THE FUTURE OF DOWNTOWN LIVES IN THE PAST
Biscayne Times / February 29, 2012
By Christian Cipriani
As I traipsed around an ever-changing downtown Miami last month, I wondered about its beautiful stock of early 20th-century buildings. So this month I met up with Ricardo Lopez, an architect and urbanist with the firm Florez Lopez Architects. A native Miamian, he specializes in custom residential architecture and urban design, and teaches at the University of Miami’s School of Architecture.
We sat in his office inside the historic 1920s Huntington Building — also known as the Consolidated Bank Building — on SE 1st Street, thumbed through archival photos, and discussed the history of Miami and the future of its urban core.
“Downtown Miami used to be Key West on steroids,” he said. In the days when it was nothing more than Henry Flagler’s pioneer village of boaters and adventurers, industrialists and outlaws, what is now downtown was indeed an untamed jumble of wooden houses and boatyards.
This was an era when daily life took people only as far as their feet could carry them, and commercial and residential structures evolved on a focused grid. Only later, when urban development sprawled outward — in Miami’s case, father into the Everglades — did “downtown” come to connote a high-rise commercial center to which one commuted. This sprawl would eventually hurt downtown real estate values, even for in-demand, high-tech buildings like the steel-framed Huntington.
Historic preservation is still a relatively new concept in America. European countries, for example, have reused buildings for centuries. Yet even here, in the capital of all things new, preservation is gaining value, from South Beach’s Art Deco District to the MiMo District in Miami’s Upper Eastside.
“Historic preservation exists to protect the cultural heritage of a community and create value, and for a young city like Miami, it’s a way of defining our history,” said Lopez. “This is now a national movement tied in with the United States Green Building Council, the LEED program, and a general move toward green design.”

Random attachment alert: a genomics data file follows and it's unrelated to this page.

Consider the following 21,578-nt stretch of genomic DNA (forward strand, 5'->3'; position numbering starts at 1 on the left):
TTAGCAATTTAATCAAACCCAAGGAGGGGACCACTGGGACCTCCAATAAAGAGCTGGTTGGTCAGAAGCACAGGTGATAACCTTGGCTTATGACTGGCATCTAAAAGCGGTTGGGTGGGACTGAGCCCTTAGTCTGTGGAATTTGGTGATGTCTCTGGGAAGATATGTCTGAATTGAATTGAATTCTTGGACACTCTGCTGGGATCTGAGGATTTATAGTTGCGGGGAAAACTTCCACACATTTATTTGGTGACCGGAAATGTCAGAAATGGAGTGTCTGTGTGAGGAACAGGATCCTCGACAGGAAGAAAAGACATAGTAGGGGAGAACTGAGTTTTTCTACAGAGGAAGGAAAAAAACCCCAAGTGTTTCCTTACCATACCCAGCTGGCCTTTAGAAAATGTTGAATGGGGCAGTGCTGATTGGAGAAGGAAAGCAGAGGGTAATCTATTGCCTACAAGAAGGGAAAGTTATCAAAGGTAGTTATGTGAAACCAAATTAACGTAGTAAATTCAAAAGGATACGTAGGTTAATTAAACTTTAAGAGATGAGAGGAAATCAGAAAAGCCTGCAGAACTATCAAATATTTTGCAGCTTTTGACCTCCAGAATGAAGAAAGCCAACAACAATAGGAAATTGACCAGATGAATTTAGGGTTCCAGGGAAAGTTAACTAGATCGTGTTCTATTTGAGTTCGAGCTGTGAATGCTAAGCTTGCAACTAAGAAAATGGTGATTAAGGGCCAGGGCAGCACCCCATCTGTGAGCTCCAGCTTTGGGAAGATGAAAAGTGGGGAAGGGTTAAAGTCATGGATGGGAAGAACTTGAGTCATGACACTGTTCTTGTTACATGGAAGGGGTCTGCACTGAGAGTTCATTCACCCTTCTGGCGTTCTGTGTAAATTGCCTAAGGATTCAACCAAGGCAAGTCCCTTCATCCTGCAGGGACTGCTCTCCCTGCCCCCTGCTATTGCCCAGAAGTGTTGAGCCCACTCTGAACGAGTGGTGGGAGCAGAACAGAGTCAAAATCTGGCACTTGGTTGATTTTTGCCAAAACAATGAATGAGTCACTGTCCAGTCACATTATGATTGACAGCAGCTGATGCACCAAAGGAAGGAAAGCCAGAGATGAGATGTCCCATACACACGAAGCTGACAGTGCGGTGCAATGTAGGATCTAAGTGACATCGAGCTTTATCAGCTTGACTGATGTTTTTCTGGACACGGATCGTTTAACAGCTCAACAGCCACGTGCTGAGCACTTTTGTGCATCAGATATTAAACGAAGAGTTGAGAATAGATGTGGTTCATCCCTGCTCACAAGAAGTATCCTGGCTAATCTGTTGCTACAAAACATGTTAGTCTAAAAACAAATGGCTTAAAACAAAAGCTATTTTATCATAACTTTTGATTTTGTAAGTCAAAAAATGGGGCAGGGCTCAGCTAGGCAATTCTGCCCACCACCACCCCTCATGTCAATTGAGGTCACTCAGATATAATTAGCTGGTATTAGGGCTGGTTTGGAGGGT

Depression-era masterpieces like the DuPont and Ingraham buildings still stand, but Miami has lost some gems along the way. Among them: the city’s main library in Bayfront Park and, more recently, the Urmey Hotel. Once the oldest building in Miami, the Urmey fell into disrepair before being razed to make way for Loft 4, an unrealized downtown condo project from The Related Group.
A decade ago, financing flowed like champagne; local government embraced developers with tax incentives, public land deals, and lenient zoning; and a mind-boggling condo boom ensued. Developers could scoop up old buildings, knock them down, and build three times as high. Few of them saw value in renovating and reusing.
The market asked for new construction, so local government aided and abetted.
In the face of vanishing history, federal incentives such as tax credits and special financing have stepped in to make restoration a more competitive option. Even with South Florida’s limited supply of trained craftsmen, and the costs and surprises often involved, Lopez believes renovation is a worthy economic and cultural investment.
From his window, he pointed to two standout historic projects. Flagler First Condominiums, on E. Flagler between the Seybold Building and the Gusman Center (the last downtown theater still standing), was developed by Rok Enterprises. They painstakingly restored the 1923 structure to its former glory, breathing life back into the Corinthian columns from its days as the First National Bank of Miami.
Capitol Lofts, on NE 1st Avenue, is another high-quality renovation. Lopez guessed that if the developers had opted for tear-down and new construction, they could have built the project four times over — and “to the moon,” thanks to no height limits or density restrictions.
He also spoke excitedly about the Shoreland Arcade on NE 1st Street, the only remaining historic arcade in downtown and a site close to Lopez’s heart. He had his class at UM document the building and submit drawings to the Library of Congress for the Historic American Building Survey. The Arcade’s gilded, cavernous hallway, tucked behind the subdued interiors of Soya & Pomodoro restaurant, was also the site of his wedding reception.
Lopez remains unequivocal in his view of urban development: “American cities suffered through 50 years of Modernism, a cancer that destroyed traditional urban centers. There was a cultural backlash against all things traditional, but that’s now changing.” Solid materials have allowed Depression-era buildings to live long enough for our romance with them to rekindle.
Like a lot of buildings from the last half of the 20th century, the products of our condo boom seem so transitory in both their usefulness and appeal that the public’s relationship to them in 100 years will be uncertain.
If Lopez is right, those buildings left standing could become dated relics from a period of overarching hubris, when short-term gains blinded our vision for the future of Miami’s urban center.
For his part, Lopez is going to keep reminding us that it is possible to build on the past without burying it.